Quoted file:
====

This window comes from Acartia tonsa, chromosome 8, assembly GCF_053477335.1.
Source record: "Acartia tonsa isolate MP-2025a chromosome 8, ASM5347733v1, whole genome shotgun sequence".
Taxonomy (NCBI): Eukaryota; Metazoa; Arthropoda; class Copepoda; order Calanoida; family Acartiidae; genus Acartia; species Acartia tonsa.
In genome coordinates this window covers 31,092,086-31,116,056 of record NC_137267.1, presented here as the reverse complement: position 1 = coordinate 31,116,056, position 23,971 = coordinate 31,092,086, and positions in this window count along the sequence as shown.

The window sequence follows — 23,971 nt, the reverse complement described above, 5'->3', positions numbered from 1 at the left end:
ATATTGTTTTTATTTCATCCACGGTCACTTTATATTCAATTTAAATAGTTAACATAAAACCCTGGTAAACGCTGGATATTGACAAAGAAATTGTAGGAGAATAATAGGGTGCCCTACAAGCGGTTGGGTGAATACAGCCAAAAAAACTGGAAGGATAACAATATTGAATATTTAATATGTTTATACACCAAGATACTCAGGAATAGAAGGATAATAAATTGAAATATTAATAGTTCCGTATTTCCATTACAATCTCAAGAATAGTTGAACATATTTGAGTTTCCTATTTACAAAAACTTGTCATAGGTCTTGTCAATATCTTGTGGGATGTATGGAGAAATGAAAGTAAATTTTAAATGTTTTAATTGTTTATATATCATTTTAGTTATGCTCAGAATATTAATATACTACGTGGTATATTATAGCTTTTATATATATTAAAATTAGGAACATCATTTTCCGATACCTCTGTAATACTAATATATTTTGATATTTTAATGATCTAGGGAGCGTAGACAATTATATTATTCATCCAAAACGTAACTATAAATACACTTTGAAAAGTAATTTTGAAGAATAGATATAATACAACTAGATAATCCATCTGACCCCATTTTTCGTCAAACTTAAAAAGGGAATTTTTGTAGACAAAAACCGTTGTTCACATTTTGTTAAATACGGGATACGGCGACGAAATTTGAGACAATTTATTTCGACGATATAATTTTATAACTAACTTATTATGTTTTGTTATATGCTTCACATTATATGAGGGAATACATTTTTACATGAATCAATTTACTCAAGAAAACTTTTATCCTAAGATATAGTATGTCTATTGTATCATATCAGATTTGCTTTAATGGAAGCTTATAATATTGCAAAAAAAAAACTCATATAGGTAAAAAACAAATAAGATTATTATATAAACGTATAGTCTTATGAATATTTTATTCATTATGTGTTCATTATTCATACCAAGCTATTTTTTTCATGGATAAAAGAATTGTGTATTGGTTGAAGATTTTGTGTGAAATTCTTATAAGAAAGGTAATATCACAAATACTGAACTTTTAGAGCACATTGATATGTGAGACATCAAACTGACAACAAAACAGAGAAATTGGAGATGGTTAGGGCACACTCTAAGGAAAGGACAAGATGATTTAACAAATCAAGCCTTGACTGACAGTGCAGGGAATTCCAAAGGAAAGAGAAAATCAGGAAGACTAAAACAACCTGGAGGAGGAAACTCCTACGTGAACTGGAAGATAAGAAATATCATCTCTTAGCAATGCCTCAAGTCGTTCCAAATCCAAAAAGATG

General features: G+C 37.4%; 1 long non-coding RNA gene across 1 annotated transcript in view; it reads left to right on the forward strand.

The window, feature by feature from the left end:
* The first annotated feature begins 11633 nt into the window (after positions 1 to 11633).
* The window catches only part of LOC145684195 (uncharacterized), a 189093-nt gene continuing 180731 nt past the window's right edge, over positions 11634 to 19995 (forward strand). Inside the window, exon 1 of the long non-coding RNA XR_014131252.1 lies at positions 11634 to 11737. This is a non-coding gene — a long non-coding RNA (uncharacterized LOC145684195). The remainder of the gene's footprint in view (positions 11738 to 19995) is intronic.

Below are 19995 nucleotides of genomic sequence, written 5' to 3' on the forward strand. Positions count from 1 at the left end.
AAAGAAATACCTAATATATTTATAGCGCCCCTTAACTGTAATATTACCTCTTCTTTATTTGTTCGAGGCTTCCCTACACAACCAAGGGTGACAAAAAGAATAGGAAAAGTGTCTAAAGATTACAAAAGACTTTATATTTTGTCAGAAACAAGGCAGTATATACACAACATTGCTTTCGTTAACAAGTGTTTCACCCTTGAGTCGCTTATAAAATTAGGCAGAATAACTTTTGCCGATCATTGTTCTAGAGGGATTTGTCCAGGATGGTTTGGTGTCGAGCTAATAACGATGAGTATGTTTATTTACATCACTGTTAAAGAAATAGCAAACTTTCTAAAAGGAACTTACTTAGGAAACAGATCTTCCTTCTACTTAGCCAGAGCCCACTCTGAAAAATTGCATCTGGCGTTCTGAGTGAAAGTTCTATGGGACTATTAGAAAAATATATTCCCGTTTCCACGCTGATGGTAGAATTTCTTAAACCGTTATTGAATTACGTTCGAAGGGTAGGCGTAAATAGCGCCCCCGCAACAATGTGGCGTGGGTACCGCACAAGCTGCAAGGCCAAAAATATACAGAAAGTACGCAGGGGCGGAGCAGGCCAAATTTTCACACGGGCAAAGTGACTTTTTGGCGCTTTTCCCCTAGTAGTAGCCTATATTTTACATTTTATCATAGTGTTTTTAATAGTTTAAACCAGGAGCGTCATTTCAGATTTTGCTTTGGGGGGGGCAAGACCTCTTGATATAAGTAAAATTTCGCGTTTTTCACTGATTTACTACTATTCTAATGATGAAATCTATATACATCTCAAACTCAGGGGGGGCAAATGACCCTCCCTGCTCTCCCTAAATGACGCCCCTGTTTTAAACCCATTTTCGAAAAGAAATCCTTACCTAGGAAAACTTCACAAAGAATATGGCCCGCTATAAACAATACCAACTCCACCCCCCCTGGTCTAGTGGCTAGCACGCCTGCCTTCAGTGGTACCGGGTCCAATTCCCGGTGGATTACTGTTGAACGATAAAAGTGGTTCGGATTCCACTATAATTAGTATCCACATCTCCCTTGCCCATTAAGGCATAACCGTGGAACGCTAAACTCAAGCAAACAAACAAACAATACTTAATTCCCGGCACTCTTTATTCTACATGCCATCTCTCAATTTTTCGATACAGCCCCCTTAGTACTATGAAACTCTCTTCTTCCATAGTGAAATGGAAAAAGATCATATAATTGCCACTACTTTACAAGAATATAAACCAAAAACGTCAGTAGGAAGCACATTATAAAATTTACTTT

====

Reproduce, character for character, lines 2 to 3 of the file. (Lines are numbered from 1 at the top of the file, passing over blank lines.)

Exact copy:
Source record: "Acartia tonsa isolate MP-2025a chromosome 8, ASM5347733v1, whole genome shotgun sequence".
Taxonomy (NCBI): Eukaryota; Metazoa; Arthropoda; class Copepoda; order Calanoida; family Acartiidae; genus Acartia; species Acartia tonsa.